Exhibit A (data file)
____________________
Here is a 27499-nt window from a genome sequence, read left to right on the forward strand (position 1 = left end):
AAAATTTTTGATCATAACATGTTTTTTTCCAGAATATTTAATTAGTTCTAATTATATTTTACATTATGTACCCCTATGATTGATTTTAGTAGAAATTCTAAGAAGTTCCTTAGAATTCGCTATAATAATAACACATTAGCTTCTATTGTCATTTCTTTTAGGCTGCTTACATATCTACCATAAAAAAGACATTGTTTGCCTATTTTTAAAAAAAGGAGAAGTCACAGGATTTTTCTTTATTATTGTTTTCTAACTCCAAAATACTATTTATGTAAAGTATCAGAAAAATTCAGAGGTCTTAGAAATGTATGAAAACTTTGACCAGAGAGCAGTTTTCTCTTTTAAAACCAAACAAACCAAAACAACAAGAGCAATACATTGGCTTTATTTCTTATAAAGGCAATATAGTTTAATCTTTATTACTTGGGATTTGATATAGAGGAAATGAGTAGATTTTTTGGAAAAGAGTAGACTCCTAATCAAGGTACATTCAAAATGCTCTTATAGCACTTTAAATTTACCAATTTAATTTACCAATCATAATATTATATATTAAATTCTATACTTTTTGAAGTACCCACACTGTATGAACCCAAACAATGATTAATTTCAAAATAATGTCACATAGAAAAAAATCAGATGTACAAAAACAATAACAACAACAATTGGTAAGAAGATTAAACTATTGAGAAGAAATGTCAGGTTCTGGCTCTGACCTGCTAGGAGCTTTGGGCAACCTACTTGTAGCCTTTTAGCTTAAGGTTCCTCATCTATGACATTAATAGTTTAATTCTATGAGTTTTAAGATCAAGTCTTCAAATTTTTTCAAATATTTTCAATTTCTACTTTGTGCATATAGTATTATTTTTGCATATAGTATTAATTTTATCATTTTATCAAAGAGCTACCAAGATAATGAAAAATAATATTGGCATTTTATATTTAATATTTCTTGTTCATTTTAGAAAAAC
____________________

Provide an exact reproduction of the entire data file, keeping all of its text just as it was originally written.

Here is a 27499-nt window from a genome sequence, read left to right on the forward strand (position 1 = left end):
AAAATTTTTGATCATAACATGTTTTTTTCCAGAATATTTAATTAGTTCTAATTATATTTTACATTATGTACCCCTATGATTGATTTTAGTAGAAATTCTAAGAAGTTCCTTAGAATTCGCTATAATAATAACACATTAGCTTCTATTGTCATTTCTTTTAGGCTGCTTACATATCTACCATAAAAAAGACATTGTTTGCCTATTTTTAAAAAAAGGAGAAGTCACAGGATTTTTCTTTATTATTGTTTTCTAACTCCAAAATACTATTTATGTAAAGTATCAGAAAAATTCAGAGGTCTTAGAAATGTATGAAAACTTTGACCAGAGAGCAGTTTTCTCTTTTAAAACCAAACAAACCAAAACAACAAGAGCAATACATTGGCTTTATTTCTTATAAAGGCAATATAGTTTAATCTTTATTACTTGGGATTTGATATAGAGGAAATGAGTAGATTTTTTGGAAAAGAGTAGACTCCTAATCAAGGTACATTCAAAATGCTCTTATAGCACTTTAAATTTACCAATTTAATTTACCAATCATAATATTATATATTAAATTCTATACTTTTTGAAGTACCCACACTGTATGAACCCAAACAATGATTAATTTCAAAATAATGTCACATAGAAAAAAATCAGATGTACAAAAACAATAACAACAACAATTGGTAAGAAGATTAAACTATTGAGAAGAAATGTCAGGTTCTGGCTCTGACCTGCTAGGAGCTTTGGGCAACCTACTTGTAGCCTTTTAGCTTAAGGTTCCTCATCTATGACATTAATAGTTTAATTCTATGAGTTTTAAGATCAAGTCTTCAAATTTTTTCAAATATTTTCAATTTCTACTTTGTGCATATAGTATTATTTTTGCATATAGTATTAATTTTATCATTTTATCAAAGAGCTACCAAGATAATGAAAAATAATATTGGCATTTTATATTTAATATTTCTTGTTCATTTTAGAAAAAC